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Wesnoth uses 100% CPU unless OMP_WAIT_POLICY is manually set #4130

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marmistrz opened this issue Jun 21, 2019 · 12 comments

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@marmistrz
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commented Jun 21, 2019

TL;DR: The workaround is:

export OMP_WAIT_POLICY=passive
wesnoth

This is different from #1474, because that issue is not OpenMP-related.
This issue was already mentioned at the wesnoth forums, but is missing from the bugtracker. It looks like some of the Windows scripts (e.g. cwesnoth.cmd) already take this variable into account, but this is not the case on Linux.

The gcc documentation mentions that

Specifies whether waiting threads should be active or passive. If the value is PASSIVE, waiting threads should not consume CPU power while waiting; while the value is ACTIVE specifies that they should. If undefined, threads wait actively for a short time before waiting passively.

In other words, it looks like wesnoth has a lot of frequent but light computation, which makes the OpenMP threads spinlock all the time. On the other hand, why would idling in a hot-seat match require that much computation?

@marmistrz marmistrz changed the title Wesnoth uses 100% CPU unless OMP_WAIT_POLICY is changed Wesnoth uses 100% CPU unless OMP_WAIT_POLICY is manually set Jun 21, 2019

@gfgtdf

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commented Jun 21, 2019

Iirc we removed the omp code in master so this should not longer happen in 1.15

@sevu

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commented Jun 21, 2019

It probably was reverted with the new master.

@soliton-

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commented Jun 21, 2019

Indeed there are still parts left in src/display.cpp in master which should presumably just be removed.

1.14 already sets OMP_WAIT_POLICY to PASSIVE and restarts itself if it isn't set.

wesnoth/src/wesnoth.cpp

Lines 1057 to 1081 in 3771ac0

#ifdef _OPENMP
// Wesnoth is a special case for OMP
// OMP wait strategy is to have threads busy-loop for 100ms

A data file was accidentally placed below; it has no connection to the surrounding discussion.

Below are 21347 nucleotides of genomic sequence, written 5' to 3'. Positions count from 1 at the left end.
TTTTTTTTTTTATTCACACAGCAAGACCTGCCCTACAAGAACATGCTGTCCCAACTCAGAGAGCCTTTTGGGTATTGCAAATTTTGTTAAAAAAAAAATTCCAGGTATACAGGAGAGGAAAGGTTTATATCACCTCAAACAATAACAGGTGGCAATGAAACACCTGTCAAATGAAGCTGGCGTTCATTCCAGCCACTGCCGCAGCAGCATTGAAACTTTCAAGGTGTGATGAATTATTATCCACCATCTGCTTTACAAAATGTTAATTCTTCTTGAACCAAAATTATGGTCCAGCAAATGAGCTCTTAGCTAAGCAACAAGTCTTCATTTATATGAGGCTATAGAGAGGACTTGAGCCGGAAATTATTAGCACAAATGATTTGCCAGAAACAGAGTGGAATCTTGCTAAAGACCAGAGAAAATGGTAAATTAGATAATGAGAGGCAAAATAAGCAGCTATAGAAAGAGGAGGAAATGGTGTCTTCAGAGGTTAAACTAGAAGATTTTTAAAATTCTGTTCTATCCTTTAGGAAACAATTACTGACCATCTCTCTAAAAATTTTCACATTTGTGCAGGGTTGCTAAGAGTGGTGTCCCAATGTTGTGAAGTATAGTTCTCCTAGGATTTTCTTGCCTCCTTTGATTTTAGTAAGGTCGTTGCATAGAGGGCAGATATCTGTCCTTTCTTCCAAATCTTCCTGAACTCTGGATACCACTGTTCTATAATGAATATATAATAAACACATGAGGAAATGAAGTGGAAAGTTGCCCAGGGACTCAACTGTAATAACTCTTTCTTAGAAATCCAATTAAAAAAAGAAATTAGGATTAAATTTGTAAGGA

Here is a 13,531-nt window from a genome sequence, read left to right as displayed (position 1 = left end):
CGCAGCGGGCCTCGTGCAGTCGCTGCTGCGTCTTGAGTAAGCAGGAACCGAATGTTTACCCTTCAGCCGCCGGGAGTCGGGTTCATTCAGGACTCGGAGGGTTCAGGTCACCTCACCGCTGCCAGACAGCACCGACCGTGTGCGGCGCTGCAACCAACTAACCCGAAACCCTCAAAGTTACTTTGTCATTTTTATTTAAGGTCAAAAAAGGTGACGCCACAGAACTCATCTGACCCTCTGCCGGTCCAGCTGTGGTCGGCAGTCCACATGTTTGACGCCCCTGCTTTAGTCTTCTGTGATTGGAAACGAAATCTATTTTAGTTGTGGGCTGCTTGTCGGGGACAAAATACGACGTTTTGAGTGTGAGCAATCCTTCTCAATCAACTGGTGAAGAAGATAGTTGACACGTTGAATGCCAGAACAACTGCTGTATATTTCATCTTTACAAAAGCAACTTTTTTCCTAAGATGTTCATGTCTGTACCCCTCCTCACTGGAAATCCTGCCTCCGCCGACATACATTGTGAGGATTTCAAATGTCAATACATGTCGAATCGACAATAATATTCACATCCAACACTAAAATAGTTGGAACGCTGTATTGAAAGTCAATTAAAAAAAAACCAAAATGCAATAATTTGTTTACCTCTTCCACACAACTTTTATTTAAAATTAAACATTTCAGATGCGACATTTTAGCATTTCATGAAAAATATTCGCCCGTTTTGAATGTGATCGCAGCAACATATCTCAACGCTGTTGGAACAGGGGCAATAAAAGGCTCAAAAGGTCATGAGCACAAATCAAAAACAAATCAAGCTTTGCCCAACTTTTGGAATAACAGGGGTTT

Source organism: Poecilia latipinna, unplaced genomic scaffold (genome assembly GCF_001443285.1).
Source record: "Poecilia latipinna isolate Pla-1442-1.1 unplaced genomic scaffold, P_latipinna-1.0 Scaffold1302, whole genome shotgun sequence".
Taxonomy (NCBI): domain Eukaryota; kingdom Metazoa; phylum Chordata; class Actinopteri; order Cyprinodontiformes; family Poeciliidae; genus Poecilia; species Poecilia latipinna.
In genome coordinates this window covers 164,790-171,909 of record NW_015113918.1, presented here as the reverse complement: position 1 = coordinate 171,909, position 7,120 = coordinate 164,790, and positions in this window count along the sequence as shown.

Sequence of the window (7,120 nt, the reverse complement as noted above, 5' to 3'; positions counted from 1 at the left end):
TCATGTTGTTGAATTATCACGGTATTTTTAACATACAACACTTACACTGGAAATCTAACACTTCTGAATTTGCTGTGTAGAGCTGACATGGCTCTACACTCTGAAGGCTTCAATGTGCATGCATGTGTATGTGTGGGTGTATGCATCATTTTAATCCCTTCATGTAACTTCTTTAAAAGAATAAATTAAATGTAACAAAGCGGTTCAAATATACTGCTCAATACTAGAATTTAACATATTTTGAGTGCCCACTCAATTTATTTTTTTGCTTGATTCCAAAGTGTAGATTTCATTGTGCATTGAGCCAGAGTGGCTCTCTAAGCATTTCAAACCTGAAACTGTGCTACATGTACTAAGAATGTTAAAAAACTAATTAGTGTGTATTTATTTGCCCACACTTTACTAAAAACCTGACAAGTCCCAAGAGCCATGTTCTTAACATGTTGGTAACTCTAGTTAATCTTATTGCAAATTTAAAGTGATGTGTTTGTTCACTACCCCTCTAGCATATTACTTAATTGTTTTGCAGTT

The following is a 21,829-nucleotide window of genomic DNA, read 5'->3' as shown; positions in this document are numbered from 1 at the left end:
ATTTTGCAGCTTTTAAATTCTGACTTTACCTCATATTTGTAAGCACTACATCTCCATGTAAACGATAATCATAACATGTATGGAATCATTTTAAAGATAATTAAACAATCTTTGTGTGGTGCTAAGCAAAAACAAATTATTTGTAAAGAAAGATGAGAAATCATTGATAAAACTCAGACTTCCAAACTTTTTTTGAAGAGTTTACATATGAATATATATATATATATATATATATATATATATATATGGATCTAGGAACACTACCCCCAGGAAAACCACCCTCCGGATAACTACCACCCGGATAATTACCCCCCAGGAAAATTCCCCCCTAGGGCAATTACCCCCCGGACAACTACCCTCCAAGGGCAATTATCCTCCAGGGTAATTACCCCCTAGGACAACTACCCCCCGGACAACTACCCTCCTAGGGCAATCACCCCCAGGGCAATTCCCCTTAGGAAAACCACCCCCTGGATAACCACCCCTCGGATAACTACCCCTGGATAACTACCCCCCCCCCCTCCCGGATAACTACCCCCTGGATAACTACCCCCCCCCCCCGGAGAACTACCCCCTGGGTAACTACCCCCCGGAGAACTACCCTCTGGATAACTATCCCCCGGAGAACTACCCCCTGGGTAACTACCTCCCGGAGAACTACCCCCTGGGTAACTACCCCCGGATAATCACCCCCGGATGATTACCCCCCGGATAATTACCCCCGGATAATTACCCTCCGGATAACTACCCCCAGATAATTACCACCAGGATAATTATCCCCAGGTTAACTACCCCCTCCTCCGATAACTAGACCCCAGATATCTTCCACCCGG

// if there is nothing to do, they then go to sleep.
// this avoids the scheduler putting the thread to sleep when work
// is about to be available
//
// However Wesnoth has a lot of very small jobs that need to be done
// at each redraw => 50fps every 2ms.
// All the threads are thus busy-waiting all the time, hogging the CPU
// To avoid that problem, we need to set the OMP_WAIT_POLICY env var
// but that var is read by OMP at library loading time (before main)
// thus the relaunching of ourselves after setting the variable.
#if !defined(_WIN32) && !defined(__APPLE__)
if(!getenv("OMP_WAIT_POLICY")) {
setenv("OMP_WAIT_POLICY", "PASSIVE", 1);
execv(argv[0], argv);
}
#elif _MSC_VER >= 1600
if(!getenv("OMP_WAIT_POLICY")) {
_putenv_s("OMP_WAIT_POLICY", "PASSIVE");
restart_process();
}
#endif
#endif //_OPENMP

Not sure if that happens in every situation that openmp could be enabled though.

@marmistrz

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commented Jun 22, 2019

@soliton- I'm experiencing the issue on v1.14.7, on Arch Linux.

@soliton-

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commented Jun 24, 2019

Well, perhaps you can figure out what's going on in more detail. The above code means that for Arch Linux the part between line 1070 and 1075 is run which sets OMP_WAIT_POLICY to PASSIVE and restarts itself unless OMP_WAIT_POLICY is already set to something.

Is OMP_WAIT_POLICY set to something before starting wesnoth? If echo ${OMP_WAIT_POLICY+set} outputs set then it is.

You could also run wesnoth under strace: strace -ff -e process wesnoth and see if you can verify that it does or doesn't restart itself.

@marmistrz

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commented Jun 24, 2019

Notice that wesnoth doesn't check if execv syscall error code. strace shows that it fails:

execve("wesnoth", ["wesnoth"], 0x564cea84fc30 /* 52 vars */) = -1 ENOENT (No such file or directory)

OTOH, the execve syscall succeeds if the game is launched using the full path, i.e. as /usr/bin/wesnoth.

@soliton-

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commented Jun 24, 2019

So wesnoth is not able to restart itself. We should perhaps abort at that point or at least show an error message. Can you show more of the strace output? What does the first execve look like?

@jostephd

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commented Jun 25, 2019

execve doesn't do a path search. execve("/usr/games/wesnoth", ...) (or whatever the path to the wesnoth binary is) would be valid; execvpe("wesnoth", ...) would be valid; execve("wesnoth") is not. (But execvpe is a GNU extension, it's not portable.)

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commented Jun 25, 2019

That is why I want to see the first execve to see how wesnoth was started initially. Specifically what's in argv[0]. Though it's likely going to be just "wesnoth" so it seems this restart code is not particularly useful to begin with. Probably was only tested with the wesnoth binary in the current working directory.

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commented Jun 25, 2019

A trivial fix is probably to just use execvp instead of execv.

@GregoryLundberg

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commented Jun 25, 2019

Seems to me the better fix would be to backport the removal of OpenMP and make the problem go away completely.

@marmistrz

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commented Jul 7, 2019

It's how the calls look like from strace:

execve("/usr/bin/wesnoth", ["wesnoth"], 0x7ffdedeefb08 /* 51 vars */) = 0
execve("wesnoth", ["wesnoth"], 0x55741da1bc30 /* 52 vars */) = -1 ENOENT (No such file or directory)
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